This edition of Herb's
Archive will feature an article on Jim Crowley from the March
14,1983 edition of The Times Leader. It's written by Dave
WlLKES-BARRE -They have
withstood the sands of time. Almost 60 years of football have come and
gone, but The Four Horsemen of Notre Dame live on.
Stuhldreher was the
quarterback. a pint-size kid out of Massillon, Ohio, who had prepped a
year in Pennsylvania.
Miller was the fullback
whose family tradition made it impossible to go anywhere else. He was
preceded at the Golden Dome by brothers Red, a former Irish football
player in 1909, Ray and Walter .
Layden, a fullback. was
considered the best athlete of the quartet. Out of Davenport, Iowa, he
had been pushed by his Notre Dame-biased father to skip Iowa and head
for South Bend, lnd.
And then there was
Crowley, one of the best high school players ever to come out of Green
Bay, Wis. He was the lone member to come to the Fighting Irish on a
recommendation, getting his at the urging of Curley Lambeau, who later
became a coaching legend with the Green Bay Packers.
Together, this 1921
freshmen crop was green behind the ears and were given little chance
since they were playing for the master of them all, the man some
suggested invented the word charisma - Knute Kenneth Rockne.
into the 1922 season, Rockne made these notes on the future Four
Horsemen, according to the book "Rockne" by Jerry Brondfield.
Probably has most promise ...sounds like leader ...fearless blocker ...
quick and brilliant thinker in emergency.
10-second speed ... but punting ability seems best asset.
Not bad blocker ... could be outstanding ball carrier.
Shows little except for his wit and occasional Dash of open field
four years and a Notre Dame dynasty later, they were members of still
the most famous backfield of the century.
subject of sports writer Grantland Rice's immortal words after a game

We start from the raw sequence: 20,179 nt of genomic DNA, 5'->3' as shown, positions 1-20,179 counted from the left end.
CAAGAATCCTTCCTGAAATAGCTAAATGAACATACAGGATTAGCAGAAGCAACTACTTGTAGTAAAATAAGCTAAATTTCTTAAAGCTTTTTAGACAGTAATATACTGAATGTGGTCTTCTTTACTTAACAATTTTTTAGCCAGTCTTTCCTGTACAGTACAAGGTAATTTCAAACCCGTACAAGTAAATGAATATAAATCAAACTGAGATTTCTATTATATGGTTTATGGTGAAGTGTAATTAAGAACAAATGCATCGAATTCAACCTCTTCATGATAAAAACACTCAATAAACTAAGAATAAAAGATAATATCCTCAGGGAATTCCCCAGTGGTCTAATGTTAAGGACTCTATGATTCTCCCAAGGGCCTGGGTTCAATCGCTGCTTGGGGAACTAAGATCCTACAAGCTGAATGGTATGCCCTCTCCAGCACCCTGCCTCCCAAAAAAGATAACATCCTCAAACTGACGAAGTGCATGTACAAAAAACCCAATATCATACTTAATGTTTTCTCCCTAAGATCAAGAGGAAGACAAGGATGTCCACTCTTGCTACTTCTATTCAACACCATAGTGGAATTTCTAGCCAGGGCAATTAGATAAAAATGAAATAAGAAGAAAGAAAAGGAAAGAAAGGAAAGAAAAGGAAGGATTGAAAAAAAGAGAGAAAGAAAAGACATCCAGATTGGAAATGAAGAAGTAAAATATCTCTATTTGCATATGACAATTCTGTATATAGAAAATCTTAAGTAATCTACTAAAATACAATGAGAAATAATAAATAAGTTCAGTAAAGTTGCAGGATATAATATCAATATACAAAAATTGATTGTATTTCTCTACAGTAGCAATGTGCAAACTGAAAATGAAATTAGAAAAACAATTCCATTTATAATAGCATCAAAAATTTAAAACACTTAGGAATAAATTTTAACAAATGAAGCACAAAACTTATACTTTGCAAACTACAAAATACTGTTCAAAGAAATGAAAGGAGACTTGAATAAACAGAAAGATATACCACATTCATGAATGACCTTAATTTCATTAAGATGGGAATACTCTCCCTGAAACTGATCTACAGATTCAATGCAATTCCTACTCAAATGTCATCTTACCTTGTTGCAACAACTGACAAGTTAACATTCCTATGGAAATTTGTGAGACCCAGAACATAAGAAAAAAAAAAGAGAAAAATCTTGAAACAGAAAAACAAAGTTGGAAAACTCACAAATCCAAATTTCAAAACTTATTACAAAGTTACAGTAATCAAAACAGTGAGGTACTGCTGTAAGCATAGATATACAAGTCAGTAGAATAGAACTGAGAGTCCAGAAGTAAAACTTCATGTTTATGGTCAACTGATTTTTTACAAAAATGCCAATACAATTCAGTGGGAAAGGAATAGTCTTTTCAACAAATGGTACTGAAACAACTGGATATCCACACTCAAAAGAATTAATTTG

Grounds, New York, Oct. 18 -"Outlined against a blue-gray October
sky, the Four Horsemen rode again. In dramatic lore they were known as
Famine, Pestilence, Destruction and Death. Their real names are
Stuhldreher, Miller, Crowley and Layden."
next day, they were mounted on horses and then mounted on every front
page of every major newspaper in the country. The moniker had come from
the film version of a Blasco Ibanez novel. .'Four Horsemen of the
freshmen, Rockne knew them not. By the time. they were juniors, Rockne
called his offensive line, termed the "Seven Mules" by their
last names. But it always was Harry, Don, Jimmy and Elmer.
once said Rockne was a Grade A example of a college coach who used
football as an instrument of human relationship, as a furnace of team
combat for forging the indissoluable bond of comradeship and tolerance
now 81 [in 1983] and recovering from a heart attack at his Scranton
home, is the lone remaIning member of The Four Horsemen.
still is regarded as the most colorful bareback of the bunch.
still refer to Crowley as "Sleepy Jim, but it had nothing to do
with his penchant for unscheduled naps.
before the snap of the ball, as the Notre Dame backfield went into a
shift, Crowley would slump and appear bored. His elyelids seemed like
they were drooping.
the most remembered Crowley stories concerns him getting tossed from
Notre Dame in 1921 for being involved in a 10 cent dormitory crap game.
family punishment, Crowley got a job in Indianapolis as a soda jerk,
wrote letters to his mother and then had a friend send them from the
Notre Dame campus to his mother in Green Bay.
rejoined the team the following fall but didn't becomee a starter until
much later in the season. He was a cut above the rest, both on and off
the field as evidence by his All-American selection as a senior in 1924
and kind words from "Rock."
kept us from getting tense and taking ourselves too seriously "
Rockne was quoted as saying. "He was a reminder that college and
even football can be fun. If anything. he was our team's unofficial
After the days of
Rockne, Crowley spent time as backfield coach at the University of
Georgia and head coach at both Michigan State and Fordham University.
From 1935-41, his Rams' team averaged one loss per season and twice
gained bowl berths.
After a stint in the
U.S. Naval Reserve, he accepted a post as commissioner of the
All-America Football Conference that later merged with the National
He came to Wyoming
Valley in 1951 and started in the insurance business. Two years later,
he moved to Scranton where he became station manager and sports director
of WTVU. He later served as chairman of the state Athletic Commission.
past three decades, the name Jim Crowley on a sports banquet dais has
signified instant acclaim. He is a frequent and welcome guest of the
Wilkes-Barre Fightin' Irish Club that meets at the Peking Chef on Public
a legend that's still living," maintains Ron Ley, president of the
local group. "He has an ability to talk to any audience and put an
audience at ease. He has an amazing memory and recall. He can quote
stories as if they were yesterday."
makes Crowley magic is that yesterday still is here today.